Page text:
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Title: Concrete temperature control study for the Old River Auxiliary Structure
Authors: United States. Army. Corps of Engineers. New Orleans District.
Bombich, Anthony A.
Keywords: Computer simulations
Mass concrete
Concrete properties
Old River Auxiliary Structure
Concrete temperature
Strain capacity
Finite element method
Thermal cracking
Heat of hydration
Thermal strain
Publisher: Structures Laboratory (U.S.)
Engineer Research and Development Center (U.S.)
Series/Report no.: Miscellaneous paper (U.S. Army Engineer Waterways Experiment Station) ; SL-82-18.
Description: Miscellaneous Paper
Abstract: Finite-element method (FEM) computer simulations were made to predict ternperature distribution and resulting thermal strains which are possible during construction of the Old River Auxiliary Structure. A FEH computer program computes temperature distributions in the structure during sirnulated construction resulting from heat of hydration of cement and subsequent heat flows based upon the thermal environment and boundary conditions. A second FEM computer program computes thermal strain distributions based upon the volume changes that are proportional to the temperature changes, gravity loads, and the mechanical boundary conditions. The objective of the simulations is to provide information upon which a temperature control plan for construction can be based to reduce the occurrence of thermal cracking. The variables considered in the simulations included two cement contents, hence two heat production factors, for the 3000-psi concrete strength requirement, three placement temperatures, and pozzolan (fly ash) replacement of cement to reduce heat production. In addition, the effects of passage of a cool front were simulated as well as the effects of restraining thermal expansion of the base to simulate placement between existing monoliths. The report summarizes the results of the simulations and recommends temperature control measures based upon these results. A series of supplemental computer simulations are suggested to permit flexibility in the specification of temperature control measures.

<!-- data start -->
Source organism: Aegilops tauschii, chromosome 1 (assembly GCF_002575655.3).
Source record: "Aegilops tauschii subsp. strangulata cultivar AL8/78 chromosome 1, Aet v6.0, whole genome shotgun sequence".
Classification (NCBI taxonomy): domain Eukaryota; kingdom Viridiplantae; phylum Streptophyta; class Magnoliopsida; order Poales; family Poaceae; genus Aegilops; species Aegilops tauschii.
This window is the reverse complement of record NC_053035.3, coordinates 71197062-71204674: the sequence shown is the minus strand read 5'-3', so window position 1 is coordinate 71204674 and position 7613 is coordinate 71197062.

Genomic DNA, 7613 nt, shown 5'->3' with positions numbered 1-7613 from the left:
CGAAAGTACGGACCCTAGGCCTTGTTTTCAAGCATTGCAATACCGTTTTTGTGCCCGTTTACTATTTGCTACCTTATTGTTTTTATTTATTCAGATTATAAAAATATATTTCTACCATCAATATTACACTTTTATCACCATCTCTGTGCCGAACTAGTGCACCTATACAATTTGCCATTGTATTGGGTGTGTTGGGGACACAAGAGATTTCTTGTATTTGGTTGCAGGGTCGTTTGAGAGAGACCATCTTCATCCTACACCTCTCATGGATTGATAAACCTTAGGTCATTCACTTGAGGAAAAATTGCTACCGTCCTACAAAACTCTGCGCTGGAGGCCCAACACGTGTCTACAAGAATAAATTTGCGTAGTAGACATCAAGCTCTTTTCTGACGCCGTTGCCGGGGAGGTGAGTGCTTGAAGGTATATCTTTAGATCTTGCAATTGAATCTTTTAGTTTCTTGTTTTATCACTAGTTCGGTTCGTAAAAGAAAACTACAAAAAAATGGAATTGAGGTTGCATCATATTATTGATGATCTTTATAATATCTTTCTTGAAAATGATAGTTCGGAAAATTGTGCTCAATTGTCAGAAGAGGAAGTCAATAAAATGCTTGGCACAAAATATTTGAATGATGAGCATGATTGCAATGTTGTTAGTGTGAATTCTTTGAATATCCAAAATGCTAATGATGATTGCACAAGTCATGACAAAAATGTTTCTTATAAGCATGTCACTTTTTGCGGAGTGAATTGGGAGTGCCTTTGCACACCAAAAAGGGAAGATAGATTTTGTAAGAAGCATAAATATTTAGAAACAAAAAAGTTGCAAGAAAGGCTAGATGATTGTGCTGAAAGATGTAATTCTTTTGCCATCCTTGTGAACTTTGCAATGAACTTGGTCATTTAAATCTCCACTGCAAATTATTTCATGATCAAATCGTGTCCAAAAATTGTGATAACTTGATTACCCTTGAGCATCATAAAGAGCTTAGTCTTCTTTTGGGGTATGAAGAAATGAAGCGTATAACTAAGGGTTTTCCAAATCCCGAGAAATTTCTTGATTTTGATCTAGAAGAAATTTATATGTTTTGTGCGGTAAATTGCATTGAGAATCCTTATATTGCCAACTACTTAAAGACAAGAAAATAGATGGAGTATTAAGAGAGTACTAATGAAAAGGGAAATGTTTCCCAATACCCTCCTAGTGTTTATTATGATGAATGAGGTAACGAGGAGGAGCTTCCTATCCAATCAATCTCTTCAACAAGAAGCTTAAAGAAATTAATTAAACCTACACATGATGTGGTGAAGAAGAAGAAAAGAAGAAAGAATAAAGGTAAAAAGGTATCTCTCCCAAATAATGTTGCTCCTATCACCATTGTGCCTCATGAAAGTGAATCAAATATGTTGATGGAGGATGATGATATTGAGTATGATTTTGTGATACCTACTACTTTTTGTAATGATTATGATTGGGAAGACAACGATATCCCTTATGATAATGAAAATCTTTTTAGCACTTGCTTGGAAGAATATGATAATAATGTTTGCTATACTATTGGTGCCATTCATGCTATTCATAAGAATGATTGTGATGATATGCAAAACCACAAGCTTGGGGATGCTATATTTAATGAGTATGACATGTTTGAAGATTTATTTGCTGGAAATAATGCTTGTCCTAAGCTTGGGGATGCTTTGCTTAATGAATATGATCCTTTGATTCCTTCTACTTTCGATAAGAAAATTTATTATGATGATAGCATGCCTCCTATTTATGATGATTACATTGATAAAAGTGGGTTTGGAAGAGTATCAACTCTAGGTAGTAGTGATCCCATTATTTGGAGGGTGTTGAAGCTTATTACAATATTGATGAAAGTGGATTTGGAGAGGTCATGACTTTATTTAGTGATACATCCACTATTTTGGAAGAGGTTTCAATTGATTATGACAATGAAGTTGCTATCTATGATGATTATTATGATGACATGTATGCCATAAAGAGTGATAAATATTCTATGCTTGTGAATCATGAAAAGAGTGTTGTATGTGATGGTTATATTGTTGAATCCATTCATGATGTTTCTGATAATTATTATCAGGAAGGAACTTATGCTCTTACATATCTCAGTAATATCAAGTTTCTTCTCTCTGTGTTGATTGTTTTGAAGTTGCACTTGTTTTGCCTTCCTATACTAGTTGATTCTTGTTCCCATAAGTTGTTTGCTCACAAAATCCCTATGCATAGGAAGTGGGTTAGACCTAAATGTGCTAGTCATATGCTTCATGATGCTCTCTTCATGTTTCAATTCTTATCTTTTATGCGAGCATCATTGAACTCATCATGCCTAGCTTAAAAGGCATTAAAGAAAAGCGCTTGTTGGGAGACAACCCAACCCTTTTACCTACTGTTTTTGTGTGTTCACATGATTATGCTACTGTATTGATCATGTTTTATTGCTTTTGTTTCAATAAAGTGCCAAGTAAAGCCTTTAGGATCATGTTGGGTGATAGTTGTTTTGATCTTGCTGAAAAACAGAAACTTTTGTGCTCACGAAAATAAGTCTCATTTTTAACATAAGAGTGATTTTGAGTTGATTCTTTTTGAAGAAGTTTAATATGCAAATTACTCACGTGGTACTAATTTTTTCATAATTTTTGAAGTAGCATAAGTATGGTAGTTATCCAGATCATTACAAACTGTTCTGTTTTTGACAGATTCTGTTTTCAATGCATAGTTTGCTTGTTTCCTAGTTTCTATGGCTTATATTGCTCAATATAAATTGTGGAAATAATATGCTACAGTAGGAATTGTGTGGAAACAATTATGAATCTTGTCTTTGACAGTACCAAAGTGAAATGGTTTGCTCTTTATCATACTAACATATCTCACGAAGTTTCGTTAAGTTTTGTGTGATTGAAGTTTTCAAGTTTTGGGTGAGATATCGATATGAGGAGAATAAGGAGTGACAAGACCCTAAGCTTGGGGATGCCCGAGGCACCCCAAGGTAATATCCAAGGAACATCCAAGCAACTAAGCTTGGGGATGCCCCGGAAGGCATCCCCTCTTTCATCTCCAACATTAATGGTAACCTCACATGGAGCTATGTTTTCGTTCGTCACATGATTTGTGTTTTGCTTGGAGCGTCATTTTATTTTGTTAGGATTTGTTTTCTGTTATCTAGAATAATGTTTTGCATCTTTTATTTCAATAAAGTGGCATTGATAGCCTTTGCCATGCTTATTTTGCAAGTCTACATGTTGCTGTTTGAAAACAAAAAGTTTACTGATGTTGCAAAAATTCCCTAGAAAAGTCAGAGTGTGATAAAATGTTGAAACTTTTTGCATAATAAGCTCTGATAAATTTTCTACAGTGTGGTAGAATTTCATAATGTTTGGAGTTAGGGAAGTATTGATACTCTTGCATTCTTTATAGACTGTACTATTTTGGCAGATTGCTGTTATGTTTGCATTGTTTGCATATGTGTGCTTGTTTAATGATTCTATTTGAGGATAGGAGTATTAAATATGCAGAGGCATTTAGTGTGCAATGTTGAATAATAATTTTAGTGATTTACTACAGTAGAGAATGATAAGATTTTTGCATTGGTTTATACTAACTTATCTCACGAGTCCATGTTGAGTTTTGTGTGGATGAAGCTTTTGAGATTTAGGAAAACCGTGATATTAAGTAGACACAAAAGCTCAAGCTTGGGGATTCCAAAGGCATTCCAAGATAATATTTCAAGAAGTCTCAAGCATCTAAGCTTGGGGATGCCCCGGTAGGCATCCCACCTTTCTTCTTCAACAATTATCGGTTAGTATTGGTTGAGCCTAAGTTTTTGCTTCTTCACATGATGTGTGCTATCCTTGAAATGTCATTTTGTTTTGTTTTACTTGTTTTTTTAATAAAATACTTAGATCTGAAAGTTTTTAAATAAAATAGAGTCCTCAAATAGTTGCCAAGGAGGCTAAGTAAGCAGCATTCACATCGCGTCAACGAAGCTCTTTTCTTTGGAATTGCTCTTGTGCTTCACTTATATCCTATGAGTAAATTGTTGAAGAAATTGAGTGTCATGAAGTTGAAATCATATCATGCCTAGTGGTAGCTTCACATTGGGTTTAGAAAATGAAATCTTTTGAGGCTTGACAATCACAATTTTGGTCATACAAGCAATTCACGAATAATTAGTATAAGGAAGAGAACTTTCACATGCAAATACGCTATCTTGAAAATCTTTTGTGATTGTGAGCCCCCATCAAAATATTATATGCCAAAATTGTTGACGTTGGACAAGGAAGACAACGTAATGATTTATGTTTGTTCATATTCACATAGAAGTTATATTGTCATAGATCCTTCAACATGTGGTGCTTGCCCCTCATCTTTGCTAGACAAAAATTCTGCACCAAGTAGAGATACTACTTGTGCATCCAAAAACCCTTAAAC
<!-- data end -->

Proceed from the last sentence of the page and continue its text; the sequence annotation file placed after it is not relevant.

Rights: Approved for public release; distribution is unlimited.
Appears in Collections:Miscellaneous Paper

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